US-China defense race: World’s first sixth-generation aircraft B-21 nuclear bomber debuts

China's H-20 'stealth bomber,' allegedly a rival to the US's 'Raider,' may also be rolled out soon.
Baba Tamim
World’s first sixth-generation aircraft, B-21 nuclear bomber unveiled.
World’s first sixth-generation aircraft, B-21 nuclear bomber unveiled.

Northrop Grumman 

Northrop Grumman Corp (NOC.N) and the U.S. Air Force have finally rolled out the world's first sixth-generation aircraft after over three decades, amid a tight arms race with China. 

The B-21 "Raider," a long-range nuclear bomber, was unveiled on Friday, at the company's facility in Palmdale, California, according to a press release by the defense giant. 

"The Northrop Grumman team develops and delivers technology that advances science, looks into the future, and brings it to the here and now," said Kathy Warden, CEO and president of NOC.N.

"The B-21 Raider defines a new era in technology and strengthens America's role of delivering peace through deterrence."

US-China defense race: World’s first sixth-generation aircraft B-21 nuclear bomber debuts
B-21 Raider unveiled.

The bomber, delivered to the U.S. Air Force, now forms a member of the "strategic triad as a visible and flexible deterrent, supporting national security objectives," as per the company. 

"The B-21 Raider is a testament to America's enduring advantages in ingenuity and innovation," said Lloyd J. Austin III, U.S. Secretary of Defense.

"And it's proof of the Department's long-term commitment to building advanced capabilities that will fortify America's ability to deter aggression, today and into the future."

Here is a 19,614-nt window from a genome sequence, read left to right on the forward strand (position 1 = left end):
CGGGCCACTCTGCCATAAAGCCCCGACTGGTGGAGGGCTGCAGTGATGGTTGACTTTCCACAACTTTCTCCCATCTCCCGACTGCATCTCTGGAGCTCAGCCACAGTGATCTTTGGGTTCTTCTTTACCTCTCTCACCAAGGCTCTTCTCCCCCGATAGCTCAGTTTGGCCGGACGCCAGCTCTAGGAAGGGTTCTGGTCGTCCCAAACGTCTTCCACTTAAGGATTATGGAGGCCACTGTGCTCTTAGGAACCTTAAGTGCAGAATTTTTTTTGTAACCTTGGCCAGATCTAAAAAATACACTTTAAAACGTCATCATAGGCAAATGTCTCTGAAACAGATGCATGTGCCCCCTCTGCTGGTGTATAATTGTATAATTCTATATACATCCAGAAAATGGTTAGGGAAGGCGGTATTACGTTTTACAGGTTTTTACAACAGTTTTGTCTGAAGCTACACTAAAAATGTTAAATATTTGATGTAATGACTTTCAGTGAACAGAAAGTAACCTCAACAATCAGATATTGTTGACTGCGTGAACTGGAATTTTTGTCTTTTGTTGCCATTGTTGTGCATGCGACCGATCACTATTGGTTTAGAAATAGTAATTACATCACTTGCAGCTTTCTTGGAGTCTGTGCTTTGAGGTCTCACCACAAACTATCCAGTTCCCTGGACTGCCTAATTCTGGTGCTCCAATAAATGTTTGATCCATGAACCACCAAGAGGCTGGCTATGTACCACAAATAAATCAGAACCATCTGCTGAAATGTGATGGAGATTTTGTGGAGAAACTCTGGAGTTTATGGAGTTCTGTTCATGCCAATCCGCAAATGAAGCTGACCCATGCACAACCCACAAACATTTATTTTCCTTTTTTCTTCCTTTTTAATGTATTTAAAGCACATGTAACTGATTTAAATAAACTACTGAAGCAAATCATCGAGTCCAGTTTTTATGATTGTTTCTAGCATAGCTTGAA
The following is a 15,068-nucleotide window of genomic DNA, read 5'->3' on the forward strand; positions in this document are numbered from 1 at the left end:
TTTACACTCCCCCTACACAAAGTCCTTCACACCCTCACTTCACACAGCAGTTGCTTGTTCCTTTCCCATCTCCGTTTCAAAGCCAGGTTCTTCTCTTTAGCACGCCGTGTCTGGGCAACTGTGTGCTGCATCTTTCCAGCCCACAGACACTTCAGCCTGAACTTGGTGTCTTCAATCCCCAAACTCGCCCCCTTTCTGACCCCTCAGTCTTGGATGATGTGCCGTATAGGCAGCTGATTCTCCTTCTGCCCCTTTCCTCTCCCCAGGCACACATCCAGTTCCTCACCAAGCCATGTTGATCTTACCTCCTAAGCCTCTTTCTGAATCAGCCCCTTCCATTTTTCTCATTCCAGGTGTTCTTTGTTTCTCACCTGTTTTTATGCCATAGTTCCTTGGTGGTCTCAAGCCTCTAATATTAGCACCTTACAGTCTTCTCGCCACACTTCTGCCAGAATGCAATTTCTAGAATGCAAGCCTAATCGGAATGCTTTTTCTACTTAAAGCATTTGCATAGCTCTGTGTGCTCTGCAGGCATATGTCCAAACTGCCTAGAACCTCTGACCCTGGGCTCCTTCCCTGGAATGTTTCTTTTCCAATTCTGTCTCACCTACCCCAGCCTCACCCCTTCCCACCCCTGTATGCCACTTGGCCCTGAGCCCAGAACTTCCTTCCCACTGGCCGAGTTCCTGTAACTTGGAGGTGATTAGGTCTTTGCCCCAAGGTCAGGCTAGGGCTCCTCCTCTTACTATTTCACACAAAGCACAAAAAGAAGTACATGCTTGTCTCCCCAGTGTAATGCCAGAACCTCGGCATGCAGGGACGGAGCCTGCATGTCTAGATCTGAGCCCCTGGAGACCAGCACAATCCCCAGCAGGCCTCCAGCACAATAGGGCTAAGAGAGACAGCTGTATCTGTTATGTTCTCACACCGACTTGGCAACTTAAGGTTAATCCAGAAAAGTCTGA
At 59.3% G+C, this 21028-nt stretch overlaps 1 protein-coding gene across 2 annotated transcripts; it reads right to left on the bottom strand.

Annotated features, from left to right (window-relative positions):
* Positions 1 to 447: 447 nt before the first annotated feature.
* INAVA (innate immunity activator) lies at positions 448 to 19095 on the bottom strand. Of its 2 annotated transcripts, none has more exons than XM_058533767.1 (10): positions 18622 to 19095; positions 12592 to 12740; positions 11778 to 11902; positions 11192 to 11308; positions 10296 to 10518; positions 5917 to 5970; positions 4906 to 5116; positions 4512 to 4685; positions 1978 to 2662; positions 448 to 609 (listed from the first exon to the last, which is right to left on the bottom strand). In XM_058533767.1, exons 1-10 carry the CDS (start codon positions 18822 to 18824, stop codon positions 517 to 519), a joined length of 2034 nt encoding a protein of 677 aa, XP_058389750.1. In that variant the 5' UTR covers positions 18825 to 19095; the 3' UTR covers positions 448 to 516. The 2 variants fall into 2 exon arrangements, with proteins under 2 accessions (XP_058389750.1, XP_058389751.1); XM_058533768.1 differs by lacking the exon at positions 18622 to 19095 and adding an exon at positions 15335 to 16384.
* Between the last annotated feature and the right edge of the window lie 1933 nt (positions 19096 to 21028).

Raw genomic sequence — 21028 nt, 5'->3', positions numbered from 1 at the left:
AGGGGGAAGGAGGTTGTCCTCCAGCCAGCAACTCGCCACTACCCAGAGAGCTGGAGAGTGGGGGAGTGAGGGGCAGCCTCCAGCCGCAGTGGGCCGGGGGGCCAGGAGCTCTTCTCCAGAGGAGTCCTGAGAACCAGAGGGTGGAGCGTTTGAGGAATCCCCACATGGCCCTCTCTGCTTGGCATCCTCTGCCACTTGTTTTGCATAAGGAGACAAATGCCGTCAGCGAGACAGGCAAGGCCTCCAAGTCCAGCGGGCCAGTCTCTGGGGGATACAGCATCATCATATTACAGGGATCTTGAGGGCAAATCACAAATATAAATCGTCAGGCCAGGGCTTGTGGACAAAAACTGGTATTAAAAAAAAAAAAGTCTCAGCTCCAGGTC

The Secretary stated that the U.S.'s deterrence is at the heart of its defense strategy.

"This bomber was built on a foundation of strong, bipartisan support in Congress. And because of that support, we will soon fly this aircraft, test it and then move into production," he said. 

B 21's sixth-generation characteristics

US-China defense race: World’s first sixth-generation aircraft B-21 nuclear bomber debuts
B-21 Raider's path to flight readiness.

As the head of a potent family of systems that usher in a new era of capability and flexibility through cutting-edge data, sensor, and weapon integration, the B-21 Raider serves as the foundation of U.S. air power's future. 

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Information advantage, stealth, and open architecture are some of its sixth-generation characteristics.

The lethal B-21 can network into all domains and to numerous systems throughout the battlespace. It can evolve fast through rapid technological upgrades that give it new capabilities to outstrip potential threats. 

Over three decades of stealth and striking technologies have benefited the B-21 Raider, claims the company, "the B-21 will defeat the anti-access, area-denial systems it will face."

The "Raider" differs significantly from the B-2, according to Kathy Warden, chief executive of Northrop Grumman, the company producing the Raider.

"The way it operates internally is extremely advanced compared to the B-2, because the technology has evolved so much in terms of the computing capability that we can now embed in the software of the B-21," said Warden.

The use of new propulsion technologies, as well as the use of advanced materials in coatings to make the bomber harder to detect, and new techniques for controlling electronic emissions to enable the bomber to fool the enemy, are some of the features we know about so far. 

The classified bomber is a cornerstone of the Pentagon's efforts to improve its defense in response to China's quick military modernization.

US-China defense race 

The bomber attributes to Pentagon's revitalizing efforts to update all three components of its nuclear triad, including silo-launched nuclear ballistic missiles and submarine-launched bombs.

Its delivery timing sends a strong signal to China, which is also planning to counter the U.S.'s launch of the B-21 Raider. 

The People's Liberation Army (PLA) may be very near to launching the classified H-20 stealth bomber, a warplane that may practically double its attack range and is allegedly considered a competition to the U.S.'s "Raider." 

By 2035, China is projected to possess 1,500 nuclear weapons because of advancements in hypersonic technology, cyber-warfare, space capabilities, and other fields.

A recent meeting between the two superpowers may have eased some nerves but the defense race continues.